17 November 2017

Antidote to Community Fear

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We live in a globally connected world where extremism, in many forms (ideological, political, economic, social, and personal) is a constant threat to community safety.  This is why community safety is a key priority for all levels of Government, especially when major public events occur, such as the 2018 Commonwealth Games on the Gold Coast, the Australia Open in Melbourne, and so on.  All forms of contemporary extremism begin with extreme views by people who, in the main, fall within the bell curve of psychologically ‘normal’ individuals.  This profile fits for right & left wing extremists, Jihadists, militants, activists, fanatics, zealots, fixated persons, active shooters, and cyber terrorists.

This ‘alarming normal’ profile presents a major difficulty when seeking to counter extremism in that holding ‘extreme views’ (cognitive radicalisation) does not automatically lead to ‘extreme actions’ (behavioural radicalisation).  There are multiple and complex factors dynamically at play which push ‘talkers’ towards becoming ‘doers’ of extreme violence.   Hence, to counter ‘extreme views’ that may lead to violent actions at public places and/or major events requires following a methodology  I designed as a 4D matrix for community security & safety.  It is illustrated in the figure below.
 As can be seen, security & safety are two sides of the same community coin.  The 1st and 2nd boxes deal with ‘Defining & Detecting’ the types of extremism and extremists you are interested in finding out more on from a ‘Security’ point of view.  The 3rd and 4th boxes are all about ‘Designing & Deploying’ appropriate strategies and staff (paid and volunteers) to monitor, report on, and take action, if necessary, at public events and public places where an emergent community threat is potentially possible.  This is the ‘Safety’ side of the matrix.  It is these ‘Safety’ dimensions of Design & Deploy which I wish to focus on for this rest of the article.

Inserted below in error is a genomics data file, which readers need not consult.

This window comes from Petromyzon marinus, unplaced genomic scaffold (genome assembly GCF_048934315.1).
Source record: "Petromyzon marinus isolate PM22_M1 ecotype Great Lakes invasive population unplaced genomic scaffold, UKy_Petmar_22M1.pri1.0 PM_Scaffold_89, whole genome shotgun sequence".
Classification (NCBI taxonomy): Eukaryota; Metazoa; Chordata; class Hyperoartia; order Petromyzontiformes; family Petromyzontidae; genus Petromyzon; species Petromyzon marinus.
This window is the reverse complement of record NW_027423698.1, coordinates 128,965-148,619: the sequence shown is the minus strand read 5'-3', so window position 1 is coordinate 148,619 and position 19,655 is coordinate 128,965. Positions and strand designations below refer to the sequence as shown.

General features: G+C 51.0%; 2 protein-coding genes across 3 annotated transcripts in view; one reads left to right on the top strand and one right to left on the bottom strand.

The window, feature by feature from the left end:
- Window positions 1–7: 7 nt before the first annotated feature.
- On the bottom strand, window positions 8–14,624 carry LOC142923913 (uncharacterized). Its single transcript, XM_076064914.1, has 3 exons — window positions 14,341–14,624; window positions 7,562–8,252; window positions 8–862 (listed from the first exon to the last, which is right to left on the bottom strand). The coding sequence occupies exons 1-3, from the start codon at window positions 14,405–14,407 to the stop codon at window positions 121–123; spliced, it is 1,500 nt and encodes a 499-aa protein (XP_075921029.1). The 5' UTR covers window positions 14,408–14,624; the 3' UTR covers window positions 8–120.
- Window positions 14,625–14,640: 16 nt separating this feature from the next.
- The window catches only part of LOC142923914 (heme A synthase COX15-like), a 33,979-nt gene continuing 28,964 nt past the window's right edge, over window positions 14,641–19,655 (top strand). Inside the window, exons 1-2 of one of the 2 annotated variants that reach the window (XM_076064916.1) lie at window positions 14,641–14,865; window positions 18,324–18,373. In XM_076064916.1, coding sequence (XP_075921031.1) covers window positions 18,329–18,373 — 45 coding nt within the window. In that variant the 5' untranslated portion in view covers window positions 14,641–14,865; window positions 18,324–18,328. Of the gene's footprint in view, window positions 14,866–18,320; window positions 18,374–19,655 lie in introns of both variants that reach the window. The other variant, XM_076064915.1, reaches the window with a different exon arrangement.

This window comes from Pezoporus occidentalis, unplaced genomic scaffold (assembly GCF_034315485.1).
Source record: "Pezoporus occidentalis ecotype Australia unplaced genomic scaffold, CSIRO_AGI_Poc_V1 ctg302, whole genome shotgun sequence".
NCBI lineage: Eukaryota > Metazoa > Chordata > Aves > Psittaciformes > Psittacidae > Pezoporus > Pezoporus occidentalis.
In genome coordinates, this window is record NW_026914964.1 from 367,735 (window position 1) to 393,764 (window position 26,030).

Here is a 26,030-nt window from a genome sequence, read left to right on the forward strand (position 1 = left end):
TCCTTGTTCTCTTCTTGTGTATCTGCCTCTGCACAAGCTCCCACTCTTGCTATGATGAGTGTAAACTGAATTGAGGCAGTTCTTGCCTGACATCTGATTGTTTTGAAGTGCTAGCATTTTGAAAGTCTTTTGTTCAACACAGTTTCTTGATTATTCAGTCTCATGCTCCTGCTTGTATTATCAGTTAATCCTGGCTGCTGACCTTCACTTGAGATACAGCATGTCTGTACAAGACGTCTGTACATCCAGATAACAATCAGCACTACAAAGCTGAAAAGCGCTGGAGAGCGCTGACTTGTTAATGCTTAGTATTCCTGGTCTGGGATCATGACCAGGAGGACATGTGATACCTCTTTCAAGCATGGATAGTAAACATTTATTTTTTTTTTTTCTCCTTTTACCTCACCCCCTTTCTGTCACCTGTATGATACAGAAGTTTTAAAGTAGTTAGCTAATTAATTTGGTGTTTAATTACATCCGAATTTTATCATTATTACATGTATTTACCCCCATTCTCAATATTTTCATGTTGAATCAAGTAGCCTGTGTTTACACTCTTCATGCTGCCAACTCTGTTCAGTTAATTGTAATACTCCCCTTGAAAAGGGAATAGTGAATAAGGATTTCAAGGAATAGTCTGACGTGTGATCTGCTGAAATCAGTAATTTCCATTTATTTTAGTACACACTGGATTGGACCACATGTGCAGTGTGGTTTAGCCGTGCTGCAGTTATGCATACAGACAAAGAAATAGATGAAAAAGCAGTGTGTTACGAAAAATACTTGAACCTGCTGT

Of course, operationalising this 4D matrix is neither easy nor cheap.  The resourcing implications of trying to cover all this ground will break the piggy bank of most Governments, or at least put a serious financial hole in their budget.   However, if Governments fail to lead the way in mobilising community safety then the greater risk will be vigilante-style groups popping up in the community to take matters into their own hands.  This is a now an emerging trend in many Western democracies where ‘alarmingly normal’ citizens become engaged in sectarian hate groups against others they perceive as threats to their community.

How to best mobilise community resources is the key question?   Especially, since we all know that the safety of the community cannot be solely left to police and security agencies.  There will never be enough police officers and security personal on the streets, in shopping centres, parks, bikeways and beaches to observe and respond to the new and emerging threats. For instance, improvised and low cost weapons that can severely injure, mutilate, and kill scores of innocent people, who just happen to be in the wrong place at the wrong time.